Fred Kirschenmann, a national leader in the organic food and farming movement, will deliver the next free public lecture sponsored by the Freshwater Society and the University of Minnesota College of Biological Sciences.
Kirschenmann will speak on “Water and the Challenges Facing U.S. and World Agriculture in the 21st Century.”
|Fred Kirschenmann, farmer and philosopher|
The lecture, the sixth in a series, will be at 7 p.m. Thursday, Nov. 10, in the theater of the Student Center on the university’s St. Paul campus.
There are lots of ways to describe Kirschenmann: philosopher, farmer, author and advocate. Since 2000, he has been the director or a distinguished fellow at Iowa State University’s Leopold Center for Sustainable Agriculture. He also is president of the board of directors of the Stone Barns Center for Food and Agriculture in Pocantico Hills, N.Y.
He wrote Cultivating an Ecological Conscience: Essays from a Farmer Philosopher, published in 2010 by the University Press of Kentucky. This year, he was honored by the James Beard Foundation for “lifelong work on sustainable food and farming systems.”
The message of his lecture, Kirschenmann said, will be that serious changes must be made in the way America and the world grow food.
A series of crises – the drawing down of groundwater reserves around the world; depletion of fossil fuels; looming shortages in two basic agricultural fertilizers, phosphorus and potassium; and a changing climate – are occurring at the same time that population growth and changing diets around the world are increasing demand for food.
Organic agriculture, the kind Kirschenmann long has advocated and practiced on his own 2,400-acre farm in North Dakota, is not enough of an answer, he said. Nor is any single technological fix.
For the past century, he said, agriculture has been designed as an industrial operation, assuming that the natural resources to fuel that industry and the sinks in nature to absorb its wastes would always be in sufficient supply. Tomorrow’s agriculture has to be designed to mimic nature, with the intention to make it more resilient and largely self-renewing.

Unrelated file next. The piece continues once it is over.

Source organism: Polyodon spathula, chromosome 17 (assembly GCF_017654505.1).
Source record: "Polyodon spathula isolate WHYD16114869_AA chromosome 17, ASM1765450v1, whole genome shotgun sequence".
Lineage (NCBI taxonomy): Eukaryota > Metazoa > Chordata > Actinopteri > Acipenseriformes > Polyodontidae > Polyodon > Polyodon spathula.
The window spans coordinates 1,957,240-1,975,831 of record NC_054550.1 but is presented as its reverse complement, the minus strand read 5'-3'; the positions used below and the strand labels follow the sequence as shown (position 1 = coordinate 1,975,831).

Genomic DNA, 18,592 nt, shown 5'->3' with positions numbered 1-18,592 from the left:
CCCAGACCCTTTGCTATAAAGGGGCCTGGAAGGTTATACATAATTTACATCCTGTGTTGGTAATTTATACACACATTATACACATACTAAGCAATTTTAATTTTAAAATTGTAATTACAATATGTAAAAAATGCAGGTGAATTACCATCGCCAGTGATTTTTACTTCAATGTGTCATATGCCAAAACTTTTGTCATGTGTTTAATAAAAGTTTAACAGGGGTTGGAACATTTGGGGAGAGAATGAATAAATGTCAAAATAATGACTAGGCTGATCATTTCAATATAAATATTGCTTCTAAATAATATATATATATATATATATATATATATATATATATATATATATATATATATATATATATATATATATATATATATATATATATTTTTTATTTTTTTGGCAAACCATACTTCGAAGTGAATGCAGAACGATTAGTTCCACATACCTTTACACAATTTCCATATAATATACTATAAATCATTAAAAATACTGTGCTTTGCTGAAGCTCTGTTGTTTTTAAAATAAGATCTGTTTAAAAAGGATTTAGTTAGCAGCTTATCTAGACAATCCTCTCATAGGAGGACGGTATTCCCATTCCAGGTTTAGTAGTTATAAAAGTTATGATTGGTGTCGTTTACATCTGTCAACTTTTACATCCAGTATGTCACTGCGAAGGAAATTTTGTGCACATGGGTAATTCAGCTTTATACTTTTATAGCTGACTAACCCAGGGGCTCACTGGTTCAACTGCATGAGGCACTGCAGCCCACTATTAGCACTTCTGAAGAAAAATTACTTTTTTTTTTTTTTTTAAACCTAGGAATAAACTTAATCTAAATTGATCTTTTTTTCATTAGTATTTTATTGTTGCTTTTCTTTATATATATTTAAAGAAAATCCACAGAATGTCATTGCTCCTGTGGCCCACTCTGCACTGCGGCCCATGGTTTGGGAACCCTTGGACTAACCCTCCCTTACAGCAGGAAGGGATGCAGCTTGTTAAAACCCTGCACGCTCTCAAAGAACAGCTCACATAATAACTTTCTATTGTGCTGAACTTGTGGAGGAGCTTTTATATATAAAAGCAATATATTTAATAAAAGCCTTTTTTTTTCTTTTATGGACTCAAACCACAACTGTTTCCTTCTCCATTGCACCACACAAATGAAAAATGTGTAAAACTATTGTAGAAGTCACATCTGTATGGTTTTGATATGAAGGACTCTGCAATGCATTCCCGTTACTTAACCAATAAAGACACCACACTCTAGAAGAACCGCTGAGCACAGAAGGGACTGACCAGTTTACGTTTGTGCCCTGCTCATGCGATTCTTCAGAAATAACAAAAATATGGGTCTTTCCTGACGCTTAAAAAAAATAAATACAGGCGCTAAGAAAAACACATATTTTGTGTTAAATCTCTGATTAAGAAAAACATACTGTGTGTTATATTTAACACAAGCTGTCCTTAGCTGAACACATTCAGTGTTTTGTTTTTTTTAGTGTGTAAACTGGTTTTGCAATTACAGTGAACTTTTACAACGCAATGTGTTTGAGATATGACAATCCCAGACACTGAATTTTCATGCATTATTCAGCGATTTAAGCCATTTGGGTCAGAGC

Kirschenmann grew up on the farm in Medina, N.D., about 25 miles southwest of Jamestown. He has described his father, who moved to the farm in the 1930, the beginning of the Dust Bowl years on the Great Plains, as a “radical conservationist.”
Kirschenmann earned a bachelor’s degree in religion at the former Yankton College, then a master’s and doctorate in historical theology at the University of Chicago. He began teaching at the college level, and was academic dean at Curry College in Massachusetts when his father suffered a heart attack in 1976.
Intrigued by organic agriculture and a bit bored with academic life, Kirschenmann returned to North Dakota and began turning the farm into a certified organic operation raising small grains, alfalfa and beef. He managed the farm until 2000, when he became director of the Leopold Center.
Day-to-day management of Kirschenmann Family Farms is now carried out by a young family, Steve and Theresa Sund and their five children, who joined the farm twenty years ago.
Kirschenmann’s lecture at the University of Minnesota is part of the Moos Family Speaker Series, which honors the late Malcolm Moos, president of the university from 1967 to 1974.
Other speakers in the series have been: Robert Glennon, a University of Arizona law professor who has written two books on water sustainability; Hedrick Smith, producer of the award-winning PBS documentary “Poisoned Waters;” Louis J. Guillette Jr., a Medical University of South Carolina reproductive biologist; Craig A. Cox, a senior vice president of the Environmental Working Group; and Gretchen C. Daily, a Stanford University ecologist who is a pioneer in an emerging effort to protect the environment by putting a price on all the services that ecosystems provide for humans.
Did you miss one of these lectures you would have liked to attend? Did you attend, and wish later you could go over the information again or that you could refer a friend to it? Videos of four of the first five lectures are posted on-line. Go to www.freshwater.org and search for “archived video.”